Food & Drink

Seven Women Bringing Bourbon into the Future

Raising a glass to a powerhouse group of whiskey tastemakers

Seven women sit against wooden chairs, casks, and stools against a brown background.

Photo: David McClister

From left: Alex Castle, master distiller of Old Dominick in Memphis, Tennessee; Elizabeth McCall, master distiller of Woodford Reserve in Versailles, Kentucky; Shaylyn Gammon, whiskey director of Blue Run Spirits in Georgetown, Kentucky; Victoria Eady Butler, master blender of Uncle Nearest in Shelbyville, Tennessee; Marianne Eaves, master distiller of Forbidden in Bardstown, Kentucky; Ann Marshall, cofounder of High Wire Distilling in Charleston, South Carolina; Heather Greene, CEO and master blender of Milam & Greene in Blanco, Texas.


After founding her eponymous spirits consulting firm, industry vet Peggy Noe Stevens started the Bourbon Women Association in 2011, building on a career that had earned her the title of first female master bourbon taster a decade earlier. The organization hosts hundreds of annual events and works to advance female involvement in brown water while busting women-and-whiskey myths, such as women want only sweeter, lower-proof pours. “Our research shows they go for the spicier, more robust bourbons,” she says.

Women aren’t just drinking more (and more complex) bourbon. Today more women are creating it. And while centuries of tradition are distilled into every drop, Stevens says innovation is currently driving the industry. “I see that quality in women,” she says, “as well as more risk-taking.”

Charleston, South Carolina’s High Wire Distilling Co., founded by wife-and-husband team Ann Marshall and Scott Blackwell, provides one example. With a devotion to ingredients rooted in Lowcountry heritage, Marshall was instrumental in High Wire’s pursuit of a nearly extinct landrace corn to create its Jimmy Red bourbon, and she, too, believes women bring innate skills to whiskey making. “A production process that requires such patience and care benefits from women’s nurturing,” she says.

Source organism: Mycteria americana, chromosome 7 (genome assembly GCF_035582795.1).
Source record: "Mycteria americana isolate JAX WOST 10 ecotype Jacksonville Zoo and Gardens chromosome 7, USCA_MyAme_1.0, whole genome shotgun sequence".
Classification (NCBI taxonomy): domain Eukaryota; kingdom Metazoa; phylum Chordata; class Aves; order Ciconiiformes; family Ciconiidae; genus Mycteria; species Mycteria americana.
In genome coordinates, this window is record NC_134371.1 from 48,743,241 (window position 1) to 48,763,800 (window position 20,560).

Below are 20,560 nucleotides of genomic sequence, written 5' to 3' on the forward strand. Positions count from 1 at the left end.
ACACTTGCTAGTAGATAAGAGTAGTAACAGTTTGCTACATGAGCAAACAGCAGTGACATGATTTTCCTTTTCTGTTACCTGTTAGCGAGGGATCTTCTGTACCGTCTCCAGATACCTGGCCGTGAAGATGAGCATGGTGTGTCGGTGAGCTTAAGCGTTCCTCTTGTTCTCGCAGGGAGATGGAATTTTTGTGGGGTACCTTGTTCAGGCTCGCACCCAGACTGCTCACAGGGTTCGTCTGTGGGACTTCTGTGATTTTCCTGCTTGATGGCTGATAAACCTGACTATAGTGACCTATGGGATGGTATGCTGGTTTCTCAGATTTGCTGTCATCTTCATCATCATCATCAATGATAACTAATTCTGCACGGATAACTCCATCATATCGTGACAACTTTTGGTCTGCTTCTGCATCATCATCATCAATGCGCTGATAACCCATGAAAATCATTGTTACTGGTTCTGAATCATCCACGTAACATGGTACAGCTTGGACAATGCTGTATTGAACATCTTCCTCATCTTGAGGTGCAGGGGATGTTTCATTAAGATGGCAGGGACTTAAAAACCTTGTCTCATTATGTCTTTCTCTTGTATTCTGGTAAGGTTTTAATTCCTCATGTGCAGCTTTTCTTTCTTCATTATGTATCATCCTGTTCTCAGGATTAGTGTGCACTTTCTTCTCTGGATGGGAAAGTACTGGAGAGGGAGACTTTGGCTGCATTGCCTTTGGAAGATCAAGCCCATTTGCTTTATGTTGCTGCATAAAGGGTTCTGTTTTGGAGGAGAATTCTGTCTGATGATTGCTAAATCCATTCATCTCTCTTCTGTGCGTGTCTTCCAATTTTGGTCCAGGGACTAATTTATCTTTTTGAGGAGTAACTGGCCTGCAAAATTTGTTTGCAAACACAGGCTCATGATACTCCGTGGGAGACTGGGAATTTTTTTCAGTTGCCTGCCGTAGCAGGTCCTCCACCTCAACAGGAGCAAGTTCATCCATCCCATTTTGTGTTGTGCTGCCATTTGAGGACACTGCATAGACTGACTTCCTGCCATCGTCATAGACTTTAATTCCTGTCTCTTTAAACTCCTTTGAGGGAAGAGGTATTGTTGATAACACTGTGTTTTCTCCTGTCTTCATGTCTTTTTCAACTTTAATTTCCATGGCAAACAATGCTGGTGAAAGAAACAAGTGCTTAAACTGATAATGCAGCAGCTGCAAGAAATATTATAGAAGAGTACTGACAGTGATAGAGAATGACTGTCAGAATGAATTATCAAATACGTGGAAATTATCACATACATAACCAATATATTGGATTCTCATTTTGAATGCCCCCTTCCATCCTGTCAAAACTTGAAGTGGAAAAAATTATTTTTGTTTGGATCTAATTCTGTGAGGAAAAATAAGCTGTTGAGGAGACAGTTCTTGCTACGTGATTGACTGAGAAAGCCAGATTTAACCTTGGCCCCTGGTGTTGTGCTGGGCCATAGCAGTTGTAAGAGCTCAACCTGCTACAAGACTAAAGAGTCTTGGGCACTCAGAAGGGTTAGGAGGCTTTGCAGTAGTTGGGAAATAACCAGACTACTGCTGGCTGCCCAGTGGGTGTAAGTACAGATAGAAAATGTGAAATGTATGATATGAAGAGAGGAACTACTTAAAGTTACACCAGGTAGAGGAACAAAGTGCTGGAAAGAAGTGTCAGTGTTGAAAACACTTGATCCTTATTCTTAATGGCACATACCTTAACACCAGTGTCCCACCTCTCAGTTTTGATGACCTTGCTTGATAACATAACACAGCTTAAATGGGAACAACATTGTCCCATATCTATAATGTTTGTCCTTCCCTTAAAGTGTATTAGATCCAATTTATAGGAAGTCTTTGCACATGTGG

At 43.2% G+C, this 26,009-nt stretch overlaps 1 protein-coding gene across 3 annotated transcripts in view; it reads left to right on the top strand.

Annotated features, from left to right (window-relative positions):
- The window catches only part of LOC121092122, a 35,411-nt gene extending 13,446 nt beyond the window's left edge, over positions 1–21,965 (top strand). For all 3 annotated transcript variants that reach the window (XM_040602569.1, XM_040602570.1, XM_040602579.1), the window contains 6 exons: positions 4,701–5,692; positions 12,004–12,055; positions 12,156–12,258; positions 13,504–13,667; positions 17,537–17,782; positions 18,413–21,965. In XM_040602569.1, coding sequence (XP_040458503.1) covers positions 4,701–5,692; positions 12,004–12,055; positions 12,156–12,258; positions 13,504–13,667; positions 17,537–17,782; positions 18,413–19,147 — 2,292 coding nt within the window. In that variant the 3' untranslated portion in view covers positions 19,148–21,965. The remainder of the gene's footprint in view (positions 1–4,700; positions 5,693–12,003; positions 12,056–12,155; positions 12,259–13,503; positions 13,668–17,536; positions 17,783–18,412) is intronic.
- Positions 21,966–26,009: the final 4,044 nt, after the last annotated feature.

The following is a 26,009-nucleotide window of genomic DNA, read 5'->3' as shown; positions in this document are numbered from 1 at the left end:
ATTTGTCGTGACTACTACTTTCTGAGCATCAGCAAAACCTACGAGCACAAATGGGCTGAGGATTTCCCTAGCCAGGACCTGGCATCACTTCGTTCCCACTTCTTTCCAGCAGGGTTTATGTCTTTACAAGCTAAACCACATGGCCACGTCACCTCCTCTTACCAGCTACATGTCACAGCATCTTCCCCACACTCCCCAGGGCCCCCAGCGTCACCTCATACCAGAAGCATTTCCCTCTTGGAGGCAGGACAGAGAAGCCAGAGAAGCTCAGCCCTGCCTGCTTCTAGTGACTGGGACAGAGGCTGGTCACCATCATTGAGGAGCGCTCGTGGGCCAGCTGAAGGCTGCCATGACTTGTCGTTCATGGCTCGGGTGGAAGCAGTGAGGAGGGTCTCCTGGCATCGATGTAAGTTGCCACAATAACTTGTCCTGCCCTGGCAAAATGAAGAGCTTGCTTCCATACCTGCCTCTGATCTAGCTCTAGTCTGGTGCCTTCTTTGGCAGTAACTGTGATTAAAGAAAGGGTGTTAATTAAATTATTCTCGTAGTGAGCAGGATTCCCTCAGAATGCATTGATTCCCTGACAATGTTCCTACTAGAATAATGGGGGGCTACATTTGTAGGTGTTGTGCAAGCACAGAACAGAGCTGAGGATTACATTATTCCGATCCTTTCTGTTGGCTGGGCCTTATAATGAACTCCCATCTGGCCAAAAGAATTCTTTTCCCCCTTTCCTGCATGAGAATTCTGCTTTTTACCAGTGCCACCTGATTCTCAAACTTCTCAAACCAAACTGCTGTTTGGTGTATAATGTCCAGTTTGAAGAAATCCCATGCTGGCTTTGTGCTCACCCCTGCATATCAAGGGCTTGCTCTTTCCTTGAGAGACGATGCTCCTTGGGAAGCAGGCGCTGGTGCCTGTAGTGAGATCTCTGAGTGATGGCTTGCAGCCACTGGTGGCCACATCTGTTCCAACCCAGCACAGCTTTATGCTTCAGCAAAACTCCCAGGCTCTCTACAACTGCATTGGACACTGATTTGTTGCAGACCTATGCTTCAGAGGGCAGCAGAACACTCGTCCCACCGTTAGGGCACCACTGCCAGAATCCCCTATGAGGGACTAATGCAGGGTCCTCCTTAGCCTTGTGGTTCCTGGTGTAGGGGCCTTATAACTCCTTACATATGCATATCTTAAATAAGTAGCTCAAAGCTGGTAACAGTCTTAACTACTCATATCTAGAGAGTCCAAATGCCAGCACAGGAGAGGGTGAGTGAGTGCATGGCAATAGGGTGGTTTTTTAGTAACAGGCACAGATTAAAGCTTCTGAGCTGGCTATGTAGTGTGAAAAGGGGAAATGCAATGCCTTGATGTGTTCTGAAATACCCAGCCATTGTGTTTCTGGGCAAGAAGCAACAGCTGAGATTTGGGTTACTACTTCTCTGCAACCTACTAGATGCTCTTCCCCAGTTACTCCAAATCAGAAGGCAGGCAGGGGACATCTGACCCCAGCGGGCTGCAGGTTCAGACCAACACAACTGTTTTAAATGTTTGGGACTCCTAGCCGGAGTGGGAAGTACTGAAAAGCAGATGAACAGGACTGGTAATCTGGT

Victoria Eady Butler is master blender at Tennessee’s Uncle Nearest, founded in 2017 to honor the first known Black master distiller, her ancestor Nathan “Nearest” Green. “I bring my extraordinary palate and the passion to continue the legacy of my great-great-grandfather, a legacy that lay dormant for far too long.”

For decades, the industry has made slow but steady moves in a more inclusive direction. Marianne Eaves, Kentucky’s first female master distiller since Prohibition, named her recently introduced small-batch bourbon Forbidden partly as a nod to a state law that, until the early 1970s, prohibited women from working as master distillers. But that doesn’t mean there isn’t room for improvement.

While Butler says she hasn’t personally faced challenges due to her race or gender, she knows others who have. Her solution? “We have to call out the good old boys’ club and provide opportunities for women, men, and all races, whoever wants to be in whiskey.” The Nearest & Jack Advancement Initiative, a partnership with Jack Daniel’s, provides training and resources to help people of color both enter and thrive in the industry.

Elizabeth McCall became master distiller at Woodford Reserve in 2023, the third master distiller in the company’s history and first female in the role, and she believes the pace of progress is accelerating. “Being a mother of two with a full-time job has underscored to me how well women work with multiple moving parts amid multiple responsibilities,” she says. “We are strategic thinkers. That’s why we’re seeing more women in leadership and why the industry should stay on this path. The guardrails are coming down. It’s a great time to be a woman in whiskey.”